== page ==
“Something You Dreamed About As A Kid” – Cal Poly Baseball Players Sign To MLB Teams

The 2021 Major League Baseball (MLB) freshman draft proved to be another success for Cal Poly, with pitchers Bryan Woo and Andrew Alvarez being selected in the 20-round draft and catcher Myles Emmerson being signed as as an undrafted free agent.

This is the 22nd straight year a Cal Poly baseball player has been drafted, a streak dating back to 1999 that also spans head coach Larry Lee’s 19-year career.

The three players, who have now all signed contracts with their major league teams, now bring Lee’s total number of players signed to 76 since he began his tenure in 2002.

Woo, the sophomore right-hander, was selected 174th overall by the Seattle Mariners while Alvarez, the junior left-hander, was selected 353rd overall by the Washington Nationals. Emmerson signed shortly after the draft with the Los Angeles Angels of Anaheim.

Also of note in this year’s MLB draft, Cal Poly baseball rookie Cameron Butler of Big Valley Christian High School in Modesto, Calif., was taken by the Chicago White Sox in the 15th round of the repechage. He signed a contract worth $150,000 with the American League franchise and will not attend Cal Poly this fall.

The three Mustangs must now battle the increasingly competitive minor league system in order to achieve the dream of nearly every college baseball player: a shot at the major league club.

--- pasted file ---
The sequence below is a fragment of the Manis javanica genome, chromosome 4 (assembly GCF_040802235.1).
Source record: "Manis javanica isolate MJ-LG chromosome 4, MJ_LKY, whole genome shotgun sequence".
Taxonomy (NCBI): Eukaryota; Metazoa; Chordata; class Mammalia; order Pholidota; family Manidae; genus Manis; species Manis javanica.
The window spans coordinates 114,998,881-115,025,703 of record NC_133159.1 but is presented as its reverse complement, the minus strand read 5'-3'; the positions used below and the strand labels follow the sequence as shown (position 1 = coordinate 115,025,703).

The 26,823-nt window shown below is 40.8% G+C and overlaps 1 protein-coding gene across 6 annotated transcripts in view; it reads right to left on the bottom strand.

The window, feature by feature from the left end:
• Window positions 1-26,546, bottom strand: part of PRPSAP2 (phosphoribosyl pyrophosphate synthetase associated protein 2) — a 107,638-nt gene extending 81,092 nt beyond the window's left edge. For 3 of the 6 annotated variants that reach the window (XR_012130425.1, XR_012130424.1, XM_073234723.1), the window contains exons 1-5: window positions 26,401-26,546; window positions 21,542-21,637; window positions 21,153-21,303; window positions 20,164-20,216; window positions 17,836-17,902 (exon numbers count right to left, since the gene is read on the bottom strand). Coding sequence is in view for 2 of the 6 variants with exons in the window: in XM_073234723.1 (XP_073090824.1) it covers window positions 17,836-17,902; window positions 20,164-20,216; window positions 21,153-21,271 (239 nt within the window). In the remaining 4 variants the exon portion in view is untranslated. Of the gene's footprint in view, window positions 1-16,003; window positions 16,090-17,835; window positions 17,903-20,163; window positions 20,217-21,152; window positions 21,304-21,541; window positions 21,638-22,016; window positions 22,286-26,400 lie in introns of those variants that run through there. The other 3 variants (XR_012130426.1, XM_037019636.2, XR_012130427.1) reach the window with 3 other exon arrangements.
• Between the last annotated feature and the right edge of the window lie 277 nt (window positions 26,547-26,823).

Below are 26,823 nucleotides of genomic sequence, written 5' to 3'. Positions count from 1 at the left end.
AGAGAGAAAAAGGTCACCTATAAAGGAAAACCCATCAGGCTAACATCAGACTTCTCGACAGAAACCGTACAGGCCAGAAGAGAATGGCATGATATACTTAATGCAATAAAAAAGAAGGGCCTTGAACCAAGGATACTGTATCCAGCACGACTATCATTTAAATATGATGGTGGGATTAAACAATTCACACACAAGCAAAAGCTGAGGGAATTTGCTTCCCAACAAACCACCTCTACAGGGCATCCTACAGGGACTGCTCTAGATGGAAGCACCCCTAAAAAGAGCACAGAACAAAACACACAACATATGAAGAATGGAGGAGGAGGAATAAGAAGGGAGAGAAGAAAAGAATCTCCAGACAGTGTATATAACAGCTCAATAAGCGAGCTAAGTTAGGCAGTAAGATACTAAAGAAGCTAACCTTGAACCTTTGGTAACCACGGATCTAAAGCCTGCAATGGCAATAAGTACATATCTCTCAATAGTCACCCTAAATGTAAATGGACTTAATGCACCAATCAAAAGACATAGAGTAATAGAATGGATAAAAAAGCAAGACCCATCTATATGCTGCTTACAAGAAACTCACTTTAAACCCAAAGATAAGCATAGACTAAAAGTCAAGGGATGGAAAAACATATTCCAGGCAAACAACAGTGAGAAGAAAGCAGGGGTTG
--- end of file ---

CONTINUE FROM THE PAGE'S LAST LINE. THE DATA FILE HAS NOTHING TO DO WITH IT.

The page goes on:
Myles Emmerson

Emmerson graduated from Cal Poly with a long list of honors to his name, including the Cal Poly John Orton Golden Glove Award. He was also a first-team All-Big West member and shared the Big West Defensive Player of the Year award with CSU Northridge’s Denzel Clarke and UC Irvine’s Taishi Nakawake.

The red-shirted elder from Spring Valley, Calif., said the day the angels called him was a day he spent his whole life working for.

“Words can’t describe the excitement,” Emmerson said.

Emmerson, who started in all 56 games last season, is part of an interesting class of rookies for Anaheim, with the Angels using their 20 pitching picks.

Knowing that most of his peers entering the organization are pitchers, Emmerson said he’s optimistic about what this means for him.

“It’s a great opportunity to work with a great pitching team and ultimately help them grow as I grow in the process,” Emmerson said. “The Angels have a great history of bringing out strong receivers. After being with the organization for a few weeks, I think I fit in very well.

Emmerson put up huge numbers in the 2021 season, batting over .300. He also led the Big West Conference in picks with five and had a .991 field percentage behind the plate.

Emmerson, who will start with the Angels’ low-A affiliate, the Inland Empire 66ers, said he thinks his ability to be a leader on defense will be what sets him apart from other prospects.

“I think my leadership on the field and in the bullpen is a bonus to my own talent,” Emmerson said. “Catching is a priority position in defense and I proved that I could defend behind the dish.”

The former history major leaves Cal Poly with a .288 career batting average after starting in 148 of the 168 games he has played for the university.

Emmerson said he would miss the atmosphere of Baggett Stadium and his favorite part of playing Cal Poly was the friends he made as a Mustang.